Print
People

from the world of CNEWA

by Don Duncan

image Click for more images

Sister Lutgarda Camilleri

When Sister Lutgarda Camilleri, 67, took on the care of the children of Kidane Mehret Children’s Home in Addis Ababa, Ethiopia, in 1996, she took on a child care facility that “should have been demolished some 50 years ago,” wrote CNEWA’s Mercy Sister Christian Molidor in 2001. Since then, Sister Lutgarda and her community, the Franciscan Sisters of the Heart of Jesus, have developed a beautiful facility for an increasing number of children. Sister Lutgarda recently sat down with ONE magazine’s Don Duncan to talk about the children’s home and her own journey.

ONE: What was Kidane Mehret like when your community took it over in 1996?

SL: It had absolutely nothing. We couldn’t find anything we could use. Nothing. Not even a drop of oil. Oil is a very precious thing for Ethiopians; most food is cooked with oil. But God’s providence never, ever failed us.

So, we cooked pasta. The children stood in line and the queue never stopped. Why? Because the children thought it would be the first and last meal we would serve. They would take the meal, hide it in a plastic bag and come back!

ONE: How did you develop the original children’s home into the complex that exists today?

SL: Back in the beginning, the original building was made of mud. It was in ruins. There were holes in the roof. The children had no proper beds, no mattresses, no sheets and no blankets. We started saying: “How can we continue to stay here?”

The police would come with babies. I would say: “No, we can’t take babies. How can you take a baby into a place in this condition?” Then, a visiting brother from the Archdiocese of Cologne, Germany, encouraged me to write a funding proposal. Once I did, I sent it to him and to CNEWA, and that is when we got funds to build the new orphanage building.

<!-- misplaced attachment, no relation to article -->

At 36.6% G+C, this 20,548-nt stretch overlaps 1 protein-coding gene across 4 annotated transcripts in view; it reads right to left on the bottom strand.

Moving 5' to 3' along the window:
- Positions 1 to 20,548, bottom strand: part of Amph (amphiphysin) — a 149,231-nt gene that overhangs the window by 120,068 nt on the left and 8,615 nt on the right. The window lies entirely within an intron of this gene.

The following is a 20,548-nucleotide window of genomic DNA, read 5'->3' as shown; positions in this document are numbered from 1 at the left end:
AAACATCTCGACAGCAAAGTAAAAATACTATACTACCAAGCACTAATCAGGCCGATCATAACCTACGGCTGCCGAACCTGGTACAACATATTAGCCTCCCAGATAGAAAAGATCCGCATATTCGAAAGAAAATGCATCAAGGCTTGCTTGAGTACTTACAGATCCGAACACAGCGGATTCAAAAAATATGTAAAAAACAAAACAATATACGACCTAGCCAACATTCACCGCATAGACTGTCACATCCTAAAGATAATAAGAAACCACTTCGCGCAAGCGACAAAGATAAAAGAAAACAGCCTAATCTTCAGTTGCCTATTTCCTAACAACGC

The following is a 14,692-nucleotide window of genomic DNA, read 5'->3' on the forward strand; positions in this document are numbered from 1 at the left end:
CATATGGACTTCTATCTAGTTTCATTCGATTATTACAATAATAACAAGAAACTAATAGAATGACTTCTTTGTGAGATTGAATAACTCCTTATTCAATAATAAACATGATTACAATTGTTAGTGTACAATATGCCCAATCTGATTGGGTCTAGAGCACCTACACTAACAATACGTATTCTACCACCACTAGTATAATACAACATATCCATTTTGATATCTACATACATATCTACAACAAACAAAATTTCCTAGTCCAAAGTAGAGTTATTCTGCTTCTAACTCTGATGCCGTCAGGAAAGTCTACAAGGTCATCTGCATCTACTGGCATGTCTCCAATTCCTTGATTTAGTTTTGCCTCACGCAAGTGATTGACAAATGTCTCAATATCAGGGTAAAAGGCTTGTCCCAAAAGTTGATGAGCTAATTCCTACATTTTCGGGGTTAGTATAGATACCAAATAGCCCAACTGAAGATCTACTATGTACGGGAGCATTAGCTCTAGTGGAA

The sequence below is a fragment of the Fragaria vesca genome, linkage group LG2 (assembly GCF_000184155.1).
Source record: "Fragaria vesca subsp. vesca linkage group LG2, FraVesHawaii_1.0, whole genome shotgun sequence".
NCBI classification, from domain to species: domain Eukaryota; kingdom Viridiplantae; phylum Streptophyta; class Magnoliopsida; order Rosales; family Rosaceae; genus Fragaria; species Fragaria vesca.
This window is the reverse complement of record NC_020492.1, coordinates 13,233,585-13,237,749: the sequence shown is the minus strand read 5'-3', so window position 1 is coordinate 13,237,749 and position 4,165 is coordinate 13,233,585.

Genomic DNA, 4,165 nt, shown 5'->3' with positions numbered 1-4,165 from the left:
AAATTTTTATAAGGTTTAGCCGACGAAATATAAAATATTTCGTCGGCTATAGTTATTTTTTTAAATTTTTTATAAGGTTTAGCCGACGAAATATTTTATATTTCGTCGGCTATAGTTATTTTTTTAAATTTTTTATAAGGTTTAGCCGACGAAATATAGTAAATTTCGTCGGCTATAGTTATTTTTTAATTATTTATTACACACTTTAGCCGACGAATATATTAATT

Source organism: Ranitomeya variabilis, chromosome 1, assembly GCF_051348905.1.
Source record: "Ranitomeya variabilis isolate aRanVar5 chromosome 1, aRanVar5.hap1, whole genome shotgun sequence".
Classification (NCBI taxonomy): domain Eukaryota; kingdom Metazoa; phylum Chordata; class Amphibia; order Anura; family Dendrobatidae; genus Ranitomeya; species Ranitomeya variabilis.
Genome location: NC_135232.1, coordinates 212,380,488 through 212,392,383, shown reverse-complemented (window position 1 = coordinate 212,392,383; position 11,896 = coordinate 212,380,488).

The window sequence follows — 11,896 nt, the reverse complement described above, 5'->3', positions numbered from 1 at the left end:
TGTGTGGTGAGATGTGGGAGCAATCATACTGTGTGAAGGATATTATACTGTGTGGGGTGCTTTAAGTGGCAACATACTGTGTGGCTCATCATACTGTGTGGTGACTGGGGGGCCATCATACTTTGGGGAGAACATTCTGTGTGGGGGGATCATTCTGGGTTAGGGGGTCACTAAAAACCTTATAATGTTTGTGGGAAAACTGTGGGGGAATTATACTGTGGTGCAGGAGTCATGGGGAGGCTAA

First, the funds came from CNEWA, then from Germany. After that, the lion’s share came from Caritas. CNEWA gave us $25,000 initially and then another $25,000 to help finish the building. The new orphanage building finally opened in 2002.

ONE: How many staff members work at the orphanage currently?

SL: We have 38 paid workers in the children’s home: people caring for babies, matrons for the older children, laundry and kitchen staff, a secretary, an assistant manager and a driver. And then there are the volunteers.

ONE: Tell us about your volunteers.

SL: We work mostly with Project Abroad. It is an English organization, but it works all over the world, and they help connect us with volunteers. Many of them are very good with babies. At the moment, one of them is giving instruction in computers, another is teaching an English class and another, a math class. Then, we have other volunteers that apply directly to us through our web site.

ONE: How many children does the orphanage house currently?

SL: At the moment, we have the lowest number ever: 80. The government policy has changed. All abandoned children must go to government orphanages now, and no longer come directly to us. I think the policy change is due to child trafficking.

Post a Comment | Comments(0)

1 | 2 |